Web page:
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International Congress of Immunology 2016

Abstract Book

Treg 1


Nr4a receptors promote completion of Treg cell

developmental program and prevent conversion of labile

Treg precursors into pathogenic cells

Sekiya, T., Yoshimura, A.

Keio University School of Medicine, Department of Microbiology

and Immunology, Tokyo, Japan

Recently, our group reported that Nr4a family of nuclear orphan

receptors plays crucial roles in Treg cell development. In this

study, we investigated molecular mechanisms for Treg cell

development in the thymus, by focusing on the roles mediated

by Nr4a. First, we tried to distinguish Nr4a-dependent and

-independent Treg cell developmental programs. As a result,

we found that several Treg cell-developmental programs were

strictly dependent on Nr4a, including suppression of majority

of inflammatory cytokine genes, and induction of


(Eos). On

the other hand, induction of many genes in the Treg-signature

gene set, including




, were revealed to be

independent of Nr4a function. Even Foxp3 was induced, albeit at

a reduced level, in Nr4a-defficient Treg precursor (preTreg) cells.

However, the Foxp3 expression in Nr4a-defficient preTreg cells

was so transient and unstable, that the expression disappeared

within one day, even under a supporting condition for Foxp3

expression. Next, we analyzed cooperation between Nr4a and

other Treg-developmental factors, including IL-2/CD25 and TNF

superfamily (TNFSF)/TNF receptor super family (TNFRSF). By

an in vitro system, we revealed that Nr4a were indispensable

for IL2/CD25- and TNFSF/TNFRSF-mediated conversion of Treg

precursor into Tregs. On the other hand, it was also suggested

that Nr4a alone could not induceTregs, but requires cooperation

with IL2/CD25 and TNFSF/TNFRSF. Finally, we found that Nr4a-

deficient preTreg cells have a potential to induce autoimmunity.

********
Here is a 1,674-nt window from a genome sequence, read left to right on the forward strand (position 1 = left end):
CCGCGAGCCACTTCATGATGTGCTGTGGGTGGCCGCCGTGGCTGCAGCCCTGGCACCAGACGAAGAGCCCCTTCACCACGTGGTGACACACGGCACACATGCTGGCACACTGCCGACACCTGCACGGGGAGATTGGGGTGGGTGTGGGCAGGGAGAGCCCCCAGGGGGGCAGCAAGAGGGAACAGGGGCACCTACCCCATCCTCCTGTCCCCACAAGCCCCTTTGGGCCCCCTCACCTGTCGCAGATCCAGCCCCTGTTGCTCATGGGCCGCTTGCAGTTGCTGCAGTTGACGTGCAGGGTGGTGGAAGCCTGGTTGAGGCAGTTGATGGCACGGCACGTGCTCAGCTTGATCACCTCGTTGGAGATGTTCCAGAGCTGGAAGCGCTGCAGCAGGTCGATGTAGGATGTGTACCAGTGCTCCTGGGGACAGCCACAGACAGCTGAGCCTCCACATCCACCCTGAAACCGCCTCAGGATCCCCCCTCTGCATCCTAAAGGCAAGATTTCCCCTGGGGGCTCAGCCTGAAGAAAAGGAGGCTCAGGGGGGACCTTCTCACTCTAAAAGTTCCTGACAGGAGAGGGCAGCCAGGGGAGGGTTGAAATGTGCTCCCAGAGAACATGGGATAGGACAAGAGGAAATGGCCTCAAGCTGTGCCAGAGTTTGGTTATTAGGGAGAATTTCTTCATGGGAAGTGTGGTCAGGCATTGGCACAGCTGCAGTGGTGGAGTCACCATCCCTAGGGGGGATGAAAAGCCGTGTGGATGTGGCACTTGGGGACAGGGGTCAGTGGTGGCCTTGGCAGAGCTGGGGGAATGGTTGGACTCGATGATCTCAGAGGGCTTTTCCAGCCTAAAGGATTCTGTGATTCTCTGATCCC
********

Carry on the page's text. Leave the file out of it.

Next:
Reflecting the diverse spectrum of self-reactive TCR repertoire

of Tregs, Nr4a-deficient preTreg cells elicited autoimmunity

against diverse array of self-antigens, including both ubiquitous

and tissue-specific ones.


Human Foxp3-negative follicular regulatory T cells control

IgE responses

Canete, P.F.


, Sweet, R.A.


, Papa, I.


, Gonzalez-Figueroa, P.


, Ohkura,



, Cuenca, M.


, Silva-Cayetano, A.


, Ohms, S.J.


, Barry, E.



Grimbaldeston, M.


, Sakaguchi, S.


, Cook, M.C.


, Vinuesa, C.G.



JCSMR/Australian National University, Immunology and Infectious

Disease, Canberra, Australia,


WPI Immunology Frontier Research

Center, Osaka University, Laboratory of Experimental Immunology,

Osaka, Japan,


JCSMR/Australian National University, ACRF

Biomolecular Resource Facility, Canberra, Australia,


Centre for

Cancer Biology, University of South Australia & SA Pathology,

Cytokine Receptor Laboratory, Adelaide, Australia,


Centre for

Cancer Biology, University of South Australia & SA Pathology,

Mast Cell Laboratory, Adelaide, Australia,


Canberra Hospital,

Translational Research Unit, Canberra, Australia

Antibody responses to most infectious and food protein

antigens depend on help to B cells from specialised T follicular

helper (Tfh) cells. A subset of Foxp3+ regulatory T cells (Tregs)